(c) a general insult, irrespective of size.

S. Anderson Poor White 87: The young squirt was always a Smart-Aleck and a blowhard.
[US]Dos Passos Three Soldiers 28: ‘Who’s that?’ ‘That big squirt Anderson they made a file closer at drill yesterday. He seems te think that just because Ah’m littler than him he can do anything he likes with me.’.

3. very cheap but still effective beer [it squirts from the beer-tap].

[UK]Flash Mirror 19: N.B. A barrel of squirt, and the Tap Tub paper kept.
[UK]Swell’s Night Guide 110/2: Belch, malt liquor, squirt, heavy, gatter.
[Aus]Stephens & O’Brien Materials for a Dict. of Aus. Sl. [unpub. ms.] 145: SQUIRT a nickname for colonial beer slang.
[UK]Partridge DSUE (1984) 1140/1: from ca. 1920.

4. (US campus) a showy recitation.

[US]B.H. Hall College Words (rev. edn) 443: squirt. [...] a showy recitation [...] the ease and quickness with which the words flow from the mouth being analagous to the ease and quickness which attend the sudden ejection of a stream of water from a pipe.
[US]G.H. Tripp Student-Life at Harvard 26: He couldn’t have read a word, but, as luck would have it, did make a regular ‘squirt’ on another passage [DA].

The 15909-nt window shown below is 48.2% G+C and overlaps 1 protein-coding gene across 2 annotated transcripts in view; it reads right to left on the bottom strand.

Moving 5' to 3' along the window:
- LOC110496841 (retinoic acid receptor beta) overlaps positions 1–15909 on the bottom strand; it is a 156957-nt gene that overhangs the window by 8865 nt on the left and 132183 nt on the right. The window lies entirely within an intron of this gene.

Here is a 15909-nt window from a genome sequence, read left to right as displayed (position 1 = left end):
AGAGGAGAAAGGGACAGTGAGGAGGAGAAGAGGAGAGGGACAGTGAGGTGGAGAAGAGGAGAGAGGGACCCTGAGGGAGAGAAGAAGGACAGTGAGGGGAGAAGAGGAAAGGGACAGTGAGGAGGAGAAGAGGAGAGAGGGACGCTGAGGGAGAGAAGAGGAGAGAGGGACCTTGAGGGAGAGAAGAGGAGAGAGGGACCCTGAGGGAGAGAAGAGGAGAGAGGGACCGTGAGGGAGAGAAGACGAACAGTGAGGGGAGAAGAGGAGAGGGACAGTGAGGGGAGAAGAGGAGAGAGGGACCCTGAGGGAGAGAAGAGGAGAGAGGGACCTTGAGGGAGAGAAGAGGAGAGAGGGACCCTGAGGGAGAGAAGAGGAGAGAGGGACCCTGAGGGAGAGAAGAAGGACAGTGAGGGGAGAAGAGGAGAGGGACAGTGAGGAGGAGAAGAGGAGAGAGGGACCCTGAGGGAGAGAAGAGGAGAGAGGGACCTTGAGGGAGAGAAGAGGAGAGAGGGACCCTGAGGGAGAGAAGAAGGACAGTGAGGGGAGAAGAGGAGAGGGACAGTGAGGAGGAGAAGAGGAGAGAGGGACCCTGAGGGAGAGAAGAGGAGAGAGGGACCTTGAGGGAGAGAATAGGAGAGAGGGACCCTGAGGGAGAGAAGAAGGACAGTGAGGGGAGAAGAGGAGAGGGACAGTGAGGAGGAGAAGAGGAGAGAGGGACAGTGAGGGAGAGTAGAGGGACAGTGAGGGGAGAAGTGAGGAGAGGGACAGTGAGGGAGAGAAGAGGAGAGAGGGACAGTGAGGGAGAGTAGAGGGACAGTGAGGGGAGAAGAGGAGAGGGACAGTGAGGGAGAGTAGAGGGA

5. champagne [it squirts from the bottle].

[UK]Swell’s Night Guide 75: Not that I minds a drain, or a bag of squirt.
[UK]J. Ware Passing Eng. of the Victorian Era 232/2: Squirt (Doubtful Soc., 1870). One of the onomatopoetic titles of champagne suggested by its uppishness.

6. a doctor, a chemist [their use of syringes].

[UK]G.J. Whyte-Melville Digby Grand (1890) 57: Dr Squirt, the quaintest, jolliest ‘medico’ that ever handled lancet.
[UK]Hotten Dict. of Modern Sl. etc.
[UK]Hotten Sl. Dict.
[UK]R.S. Surtees Facey Romford’s Hounds 376: It is little Tommy Squirt, the Union Doctor.
[UK]Sl. Dict.
[UK]J. Ware Passing Eng. of the Victorian Era 232/1: Squirt (L. Class, 18 cent.). Doctor.

7. in context of weaponry.

(a) (later use mainly Aus.) a revolver; also attrib. [it squirts bullets].

[UK]‘The City Youth’ in Out-and-Outer in Spedding & Watt (eds) Bawdy Songbooks (2011) IV 140: She buys a brace of squirts and sends the kiddy on the road.
[US]O.W. Holmes Poet of the Breakfast Table 288: He gave me to understand that pop guns were played out, but that he had got a squirt and a whip.
[Aus]Dead Bird (Sydney) 28 Sept. 6/2: ‘The man who comes in will get the contents of this squirt.’ The squirt, it was soon made known, was a revolver.
[Aus]‘Rolf Boldrewood’ Colonial Reformer I 131: Casting the revolver away [he] said, ‘Damn the --- squirt! I wish I had never seen it.’.
[UK]J. Conrad Heart of Darkness 81: The fusillade below stopped short, as I had foreseen when the squirts got empty.
[Aus]Bulletin (Sydney) 1 Oct. 14/3: This cruel chat scalded th’ bunny expert, ’n’ ’e whirled out t’ graft dead willin’. With a pois’nous glare ’e bawled, ‘A dollar to a dog chain I plant a squirt pill tighter t’ th’ bull’s optic th’n you, Mister!’.